Vachellia xanthophloea

Common Name: Fever Tree
Family Name: Fabaceae
Botanical Name: Vachellia xanthophloea
Sub Species:
Characteristics: The A. xanthophloea has dark green, fern-like leaves. They are bi-pinnately compound with 4-7 pairs of pinnae (each with 10-17 pairs of fine leaflets), and can reach 6-10 cm long. A pulvinus (a conspicuous thickening at each petiole) allows the leaves to close at night or during extreme heat. White stipular 2-5 cm long spines are arranged in pairs at the leaf bases. Flowers form in golden balls 1-2 cm in diameter. Lime green bark is covered with a sulphur-like powder that easily rubs off. This aids in protecting the bark from sun.
Life Form Description:
Compound: Vac xan
Geographic Origin: East Africa
Ecozone Origin:
Biome Origin:
Natural History: In its native regions, the Fever Tree can form dense stands in depressions and shallow pans where underground water is present or surface water collects. People living or resting beneath the trees often contracted a fever presumably from the mosquitoes that also frequented these wet environments and the name seemed appropriate. In Africa, the Fever Tree is a resource for a wide variety of predators and foraging. Branches and leaves provide food for elephants and giraffes. The nectar rich yellow flowers are a strong insect attractant and are also eaten by monkeys and grey louries (on the UA campus the tree’s height prevents local monkeys from reaching the flowers). ======================================================================= Natural History of the UA Campus Arboretum Specimen: The tree is also a popular site for birds’ nests since the spines offer extra protection. The first tree on campus was planted in 1980's. At the University of Arizona, it is taking advantage of a reflective parking lot and a relatively warm campus microclimate. Chuck Raetzman, former head of the UA Grounds Services, remembers planting several of Warren Jones’s trial trees on that site along the parking lot. Warren had germinated seeds at the University’s Campus Agriculture Center in Tucson, then grew them until they were sturdy enough to be installed. It was subsequently produced in the late 1980's by Desierto Verde with many of the field grown seedlings finally making their way back to the Heart of Africa exhibit in Escondido several years later. (ARIDUS; vol. 11 No. 4 Dec 1999).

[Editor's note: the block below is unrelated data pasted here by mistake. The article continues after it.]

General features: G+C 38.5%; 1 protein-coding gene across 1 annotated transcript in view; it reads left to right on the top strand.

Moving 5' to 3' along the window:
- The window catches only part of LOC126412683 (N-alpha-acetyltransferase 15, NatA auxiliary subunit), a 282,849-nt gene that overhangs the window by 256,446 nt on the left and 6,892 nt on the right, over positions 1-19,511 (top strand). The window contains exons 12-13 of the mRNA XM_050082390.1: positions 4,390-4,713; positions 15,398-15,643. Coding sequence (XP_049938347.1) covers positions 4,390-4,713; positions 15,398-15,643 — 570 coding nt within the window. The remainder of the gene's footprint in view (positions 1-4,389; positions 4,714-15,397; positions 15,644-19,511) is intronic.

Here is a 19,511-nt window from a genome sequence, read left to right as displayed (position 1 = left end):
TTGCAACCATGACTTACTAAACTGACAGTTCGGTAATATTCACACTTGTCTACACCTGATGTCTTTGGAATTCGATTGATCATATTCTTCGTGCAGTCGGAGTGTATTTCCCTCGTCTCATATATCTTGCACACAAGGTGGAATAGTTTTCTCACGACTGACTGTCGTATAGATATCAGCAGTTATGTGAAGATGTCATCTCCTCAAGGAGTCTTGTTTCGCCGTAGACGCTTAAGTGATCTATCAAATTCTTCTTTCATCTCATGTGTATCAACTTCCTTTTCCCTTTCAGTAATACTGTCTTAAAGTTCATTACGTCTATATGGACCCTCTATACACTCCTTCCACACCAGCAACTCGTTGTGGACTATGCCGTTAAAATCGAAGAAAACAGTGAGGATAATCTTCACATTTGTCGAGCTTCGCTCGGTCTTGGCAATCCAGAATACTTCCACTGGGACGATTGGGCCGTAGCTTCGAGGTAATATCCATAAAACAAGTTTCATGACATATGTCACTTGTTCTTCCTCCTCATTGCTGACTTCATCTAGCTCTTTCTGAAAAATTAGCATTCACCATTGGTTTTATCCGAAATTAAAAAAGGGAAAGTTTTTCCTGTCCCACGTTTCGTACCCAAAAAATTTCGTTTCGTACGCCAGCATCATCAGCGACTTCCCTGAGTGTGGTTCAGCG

Cultivation Notes: Propagation by seed is relatively easy with some scarification assisting in germination percentage. With adequate water the species is a moderate to fast grower, adding over a meter per year in container production and in the field.
Ethnobotany: The wood is dense and is of high quality if allowed to season. It is used for making boxes and crates. The bark is said to be used for treating fevers and eye complaints.